My first was a horrible sleeper and I had to have a nanny watch him while I worked at home from 3 months on. I'm still working from home and my newest baby is a champion sleeper, he falls asleep to the sound of me typing and I've gotten really good at typing one handed. That being said I do have a nanny full time now that the youngest is 8 months and very mobile. There is no way I'd get anything done otherwise. Good luck! I personally feel like it's the best of both worlds being able to maintain the job that I love and be home with my babies.
I am also trying to work out a schedule with DH, so that maybe we can just stagger our work schedules. I sort of don't like to sacrifice the whole family together time, but when we both worked outside the home, that was rare anyway, or we were both so exhausted, it wasn't like we were doing anything amazingly fun.
We have a fairly small house though, and we're both worried about being able to get stuff done with the noise level of kids playing or crying or whatever.
DH did just find a co-working space, where we can lease a desk for $125 a month. It includes coffee, wi-fi, printing and a conference room you can use. Pretty cool idea!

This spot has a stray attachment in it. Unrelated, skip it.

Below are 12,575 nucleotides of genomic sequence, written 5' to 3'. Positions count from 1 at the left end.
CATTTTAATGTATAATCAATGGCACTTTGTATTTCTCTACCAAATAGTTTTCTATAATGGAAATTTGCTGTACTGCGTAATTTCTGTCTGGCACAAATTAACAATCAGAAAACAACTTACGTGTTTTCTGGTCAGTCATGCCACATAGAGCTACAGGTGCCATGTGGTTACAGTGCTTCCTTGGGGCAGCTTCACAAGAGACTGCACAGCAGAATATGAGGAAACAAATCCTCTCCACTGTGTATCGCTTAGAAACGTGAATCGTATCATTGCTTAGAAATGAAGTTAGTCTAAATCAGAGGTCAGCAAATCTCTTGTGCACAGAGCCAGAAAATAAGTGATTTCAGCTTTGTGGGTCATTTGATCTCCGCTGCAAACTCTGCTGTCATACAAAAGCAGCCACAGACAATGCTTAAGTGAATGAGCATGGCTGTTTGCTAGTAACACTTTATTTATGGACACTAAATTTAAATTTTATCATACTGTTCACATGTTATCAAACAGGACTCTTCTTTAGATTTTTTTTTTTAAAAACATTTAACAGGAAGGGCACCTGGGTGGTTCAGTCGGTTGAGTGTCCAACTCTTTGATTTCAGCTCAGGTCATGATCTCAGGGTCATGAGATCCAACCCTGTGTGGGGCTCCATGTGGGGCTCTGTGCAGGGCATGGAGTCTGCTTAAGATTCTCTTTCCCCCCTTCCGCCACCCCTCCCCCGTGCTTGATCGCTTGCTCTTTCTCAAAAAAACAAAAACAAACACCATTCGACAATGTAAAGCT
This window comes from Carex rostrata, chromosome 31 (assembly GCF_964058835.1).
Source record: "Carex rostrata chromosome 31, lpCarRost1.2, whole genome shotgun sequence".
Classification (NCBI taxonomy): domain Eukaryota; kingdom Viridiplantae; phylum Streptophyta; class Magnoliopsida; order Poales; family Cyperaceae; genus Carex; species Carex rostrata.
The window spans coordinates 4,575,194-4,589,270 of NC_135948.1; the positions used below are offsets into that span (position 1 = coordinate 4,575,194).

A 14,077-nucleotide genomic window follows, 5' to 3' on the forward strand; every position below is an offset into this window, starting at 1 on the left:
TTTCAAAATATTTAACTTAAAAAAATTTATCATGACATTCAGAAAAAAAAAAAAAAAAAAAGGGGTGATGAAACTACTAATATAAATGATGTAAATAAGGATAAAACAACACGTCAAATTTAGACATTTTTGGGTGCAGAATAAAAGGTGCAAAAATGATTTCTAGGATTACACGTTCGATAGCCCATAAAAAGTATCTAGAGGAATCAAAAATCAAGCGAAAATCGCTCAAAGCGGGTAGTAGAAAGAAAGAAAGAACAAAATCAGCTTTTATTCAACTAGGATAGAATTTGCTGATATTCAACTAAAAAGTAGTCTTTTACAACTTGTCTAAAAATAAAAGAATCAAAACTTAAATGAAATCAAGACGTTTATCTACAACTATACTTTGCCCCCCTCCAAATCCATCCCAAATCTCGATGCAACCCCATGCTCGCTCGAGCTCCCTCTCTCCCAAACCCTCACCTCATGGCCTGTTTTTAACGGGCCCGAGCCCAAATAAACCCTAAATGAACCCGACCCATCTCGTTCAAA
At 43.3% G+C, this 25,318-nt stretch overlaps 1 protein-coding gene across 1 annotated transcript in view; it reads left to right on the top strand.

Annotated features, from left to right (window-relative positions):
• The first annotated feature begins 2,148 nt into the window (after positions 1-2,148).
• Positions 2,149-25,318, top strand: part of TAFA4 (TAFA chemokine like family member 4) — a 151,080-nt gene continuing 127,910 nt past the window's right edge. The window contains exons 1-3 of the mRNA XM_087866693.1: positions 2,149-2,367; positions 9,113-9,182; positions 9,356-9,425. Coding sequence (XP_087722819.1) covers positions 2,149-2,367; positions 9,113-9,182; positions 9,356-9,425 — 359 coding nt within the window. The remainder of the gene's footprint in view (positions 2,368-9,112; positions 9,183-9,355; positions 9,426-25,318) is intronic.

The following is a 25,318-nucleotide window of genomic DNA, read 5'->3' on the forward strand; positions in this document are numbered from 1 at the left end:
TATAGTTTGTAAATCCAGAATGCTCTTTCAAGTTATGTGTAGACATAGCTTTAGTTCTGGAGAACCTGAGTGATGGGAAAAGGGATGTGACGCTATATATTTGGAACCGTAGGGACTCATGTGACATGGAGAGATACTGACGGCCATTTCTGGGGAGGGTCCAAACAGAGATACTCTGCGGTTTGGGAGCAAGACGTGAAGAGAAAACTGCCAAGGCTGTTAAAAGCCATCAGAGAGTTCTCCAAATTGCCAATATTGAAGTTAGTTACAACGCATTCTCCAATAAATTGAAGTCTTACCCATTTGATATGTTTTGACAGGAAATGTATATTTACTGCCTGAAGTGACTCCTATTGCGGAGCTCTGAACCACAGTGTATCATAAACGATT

I'd plan on at least 6-8 weeks of no work whatsover to give your body time to heal and to get breastfeeding established. Then I'd set up a schedule with DH about what your work hours are to be, especially if you have different skills and strengths. I think it is totally unrealistic to expect to maintain the same workload and care for an infant full time. I would probably plan for 10 hours at most unless you have regular childcare and regular childcare does not include nursing the baby because it is fast or putting the baby to sleep or something. Because usually it isn't, unless you have a magic baby that nurses for ten minutes exactly and puts themselves to sleep and also cleans the house.
I agree. Depends on the baby. I was able to help my exhusband in his business 3 years ago when youngest was born (til we divorced) and she was there and was easy. But 10 years ago my other daughter was tough, had to go to daycare by 6 months old. I will say that typing and phone calls were the hardest with both babies though.
46-year-old single (divorced), self-employed working, home schooling, part-time college student mommy to:
19 yr old
12 yr old
4 yr old